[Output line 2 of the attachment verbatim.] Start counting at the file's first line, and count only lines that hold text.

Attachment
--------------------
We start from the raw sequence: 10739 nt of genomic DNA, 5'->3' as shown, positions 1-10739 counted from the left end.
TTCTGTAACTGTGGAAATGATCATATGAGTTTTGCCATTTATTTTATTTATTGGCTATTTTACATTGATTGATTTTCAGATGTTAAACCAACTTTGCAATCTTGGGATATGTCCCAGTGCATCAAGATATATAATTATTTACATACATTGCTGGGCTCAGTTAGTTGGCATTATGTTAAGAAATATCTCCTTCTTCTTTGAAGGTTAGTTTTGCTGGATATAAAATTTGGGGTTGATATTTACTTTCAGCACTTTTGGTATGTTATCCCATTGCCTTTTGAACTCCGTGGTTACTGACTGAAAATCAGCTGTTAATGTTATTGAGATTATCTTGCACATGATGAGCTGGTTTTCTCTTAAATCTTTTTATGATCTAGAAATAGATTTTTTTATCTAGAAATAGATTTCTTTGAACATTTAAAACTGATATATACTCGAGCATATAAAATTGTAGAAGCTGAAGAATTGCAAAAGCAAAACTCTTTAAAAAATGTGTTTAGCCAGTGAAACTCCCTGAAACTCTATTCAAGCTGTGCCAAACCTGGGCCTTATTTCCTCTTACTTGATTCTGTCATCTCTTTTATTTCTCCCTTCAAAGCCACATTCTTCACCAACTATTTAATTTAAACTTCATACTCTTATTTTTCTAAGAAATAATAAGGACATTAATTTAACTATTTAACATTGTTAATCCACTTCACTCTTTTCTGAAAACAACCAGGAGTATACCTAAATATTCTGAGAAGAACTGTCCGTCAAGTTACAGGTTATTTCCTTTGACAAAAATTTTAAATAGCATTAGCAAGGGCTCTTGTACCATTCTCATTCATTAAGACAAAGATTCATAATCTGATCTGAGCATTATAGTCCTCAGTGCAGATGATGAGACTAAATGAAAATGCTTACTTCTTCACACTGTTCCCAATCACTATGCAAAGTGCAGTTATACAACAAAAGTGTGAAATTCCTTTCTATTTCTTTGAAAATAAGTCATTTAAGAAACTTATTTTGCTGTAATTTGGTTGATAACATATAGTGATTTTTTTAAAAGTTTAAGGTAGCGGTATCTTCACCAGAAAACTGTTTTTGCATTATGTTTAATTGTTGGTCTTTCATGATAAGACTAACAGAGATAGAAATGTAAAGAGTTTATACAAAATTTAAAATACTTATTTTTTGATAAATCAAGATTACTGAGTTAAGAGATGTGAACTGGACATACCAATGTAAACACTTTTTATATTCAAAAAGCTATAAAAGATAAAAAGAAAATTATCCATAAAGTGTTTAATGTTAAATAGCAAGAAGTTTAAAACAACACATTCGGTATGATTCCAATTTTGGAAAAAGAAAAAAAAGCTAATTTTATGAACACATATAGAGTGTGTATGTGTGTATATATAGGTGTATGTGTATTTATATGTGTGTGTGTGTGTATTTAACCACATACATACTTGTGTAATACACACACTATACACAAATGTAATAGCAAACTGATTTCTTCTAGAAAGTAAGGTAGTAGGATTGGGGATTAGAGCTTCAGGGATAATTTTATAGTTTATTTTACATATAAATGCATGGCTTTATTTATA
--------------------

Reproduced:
TTCTGTAACTGTGGAAATGATCATATGAGTTTTGCCATTTATTTTATTTATTGGCTATTTTACATTGATTGATTTTCAGATGTTAAACCAACTTTGCAATCTTGGGATATGTCCCAGTGCATCAAGATATATAATTATTTACATACATTGCTGGGCTCAGTTAGTTGGCATTATGTTAAGAAATATCTCCTTCTTCTTTGAAGGTTAGTTTTGCTGGATATAAAATTTGGGGTTGATATTTACTTTCAGCACTTTTGGTATGTTATCCCATTGCCTTTTGAACTCCGTGGTTACTGACTGAAAATCAGCTGTTAATGTTATTGAGATTATCTTGCACATGATGAGCTGGTTTTCTCTTAAATCTTTTTATGATCTAGAAATAGATTTTTTTATCTAGAAATAGATTTCTTTGAACATTTAAAACTGATATATACTCGAGCATATAAAATTGTAGAAGCTGAAGAATTGCAAAAGCAAAACTCTTTAAAAAATGTGTTTAGCCAGTGAAACTCCCTGAAACTCTATTCAAGCTGTGCCAAACCTGGGCCTTATTTCCTCTTACTTGATTCTGTCATCTCTTTTATTTCTCCCTTCAAAGCCACATTCTTCACCAACTATTTAATTTAAACTTCATACTCTTATTTTTCTAAGAAATAATAAGGACATTAATTTAACTATTTAACATTGTTAATCCACTTCACTCTTTTCTGAAAACAACCAGGAGTATACCTAAATATTCTGAGAAGAACTGTCCGTCAAGTTACAGGTTATTTCCTTTGACAAAAATTTTAAATAGCATTAGCAAGGGCTCTTGTACCATTCTCATTCATTAAGACAAAGATTCATAATCTGATCTGAGCATTATAGTCCTCAGTGCAGATGATGAGACTAAATGAAAATGCTTACTTCTTCACACTGTTCCCAATCACTATGCAAAGTGCAGTTATACAACAAAAGTGTGAAATTCCTTTCTATTTCTTTGAAAATAAGTCATTTAAGAAACTTATTTTGCTGTAATTTGGTTGATAACATATAGTGATTTTTTTAAAAGTTTAAGGTAGCGGTATCTTCACCAGAAAACTGTTTTTGCATTATGTTTAATTGTTGGTCTTTCATGATAAGACTAACAGAGATAGAAATGTAAAGAGTTTATACAAAATTTAAAATACTTATTTTTTGATAAATCAAGATTACTGAGTTAAGAGATGTGAACTGGACATACCAATGTAAACACTTTTTATATTCAAAAAGCTATAAAAGATAAAAAGAAAATTATCCATAAAGTGTTTAATGTTAAATAGCAAGAAGTTTAAAACAACACATTCGGTATGATTCCAATTTTGGAAAAAGAAAAAAAAGCTAATTTTATGAACACATATAGAGTGTGTATGTGTGTATATATAGGTGTATGTGTATTTATATGTGTGTGTGTGTGTATTTAACCACATACATACTTGTGTAATACACACACTATACACAAATGTAATAGCAAACTGATTTCTTCTAGAAAGTAAGGTAGTAGGATTGGGGATTAGAGCTTCAGGGATAATTTTATAGTTTATTTTACATATAAATGCATGGCTTTATTTATA